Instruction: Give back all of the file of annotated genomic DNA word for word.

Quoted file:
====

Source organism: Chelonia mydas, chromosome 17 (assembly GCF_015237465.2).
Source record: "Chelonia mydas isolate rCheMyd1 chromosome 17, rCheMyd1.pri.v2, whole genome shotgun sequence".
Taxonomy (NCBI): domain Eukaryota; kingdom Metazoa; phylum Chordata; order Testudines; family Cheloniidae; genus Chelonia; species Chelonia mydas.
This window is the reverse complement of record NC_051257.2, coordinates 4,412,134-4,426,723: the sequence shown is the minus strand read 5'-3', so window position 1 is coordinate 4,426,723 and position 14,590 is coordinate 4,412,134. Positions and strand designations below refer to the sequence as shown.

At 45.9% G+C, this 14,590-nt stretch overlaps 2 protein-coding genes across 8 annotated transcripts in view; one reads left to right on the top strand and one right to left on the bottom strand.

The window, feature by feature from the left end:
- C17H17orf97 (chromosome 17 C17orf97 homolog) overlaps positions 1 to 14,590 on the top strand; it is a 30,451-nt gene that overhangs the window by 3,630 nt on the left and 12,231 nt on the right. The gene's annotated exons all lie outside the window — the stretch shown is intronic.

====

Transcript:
Source organism: Chelonia mydas, chromosome 17 (assembly GCF_015237465.2).
Source record: "Chelonia mydas isolate rCheMyd1 chromosome 17, rCheMyd1.pri.v2, whole genome shotgun sequence".
Taxonomy (NCBI): domain Eukaryota; kingdom Metazoa; phylum Chordata; order Testudines; family Cheloniidae; genus Chelonia; species Chelonia mydas.
This window is the reverse complement of record NC_051257.2, coordinates 4,412,134-4,426,723: the sequence shown is the minus strand read 5'-3', so window position 1 is coordinate 4,426,723 and position 14,590 is coordinate 4,412,134. Positions and strand designations below refer to the sequence as shown.

At 45.9% G+C, this 14,590-nt stretch overlaps 2 protein-coding genes across 8 annotated transcripts in view; one reads left to right on the top strand and one right to left on the bottom strand.

The window, feature by feature from the left end:
- C17H17orf97 (chromosome 17 C17orf97 homolog) overlaps positions 1 to 14,590 on the top strand; it is a 30,451-nt gene that overhangs the window by 3,630 nt on the left and 12,231 nt on the right. The gene's annotated exons all lie outside the window — the stretch shown is intronic.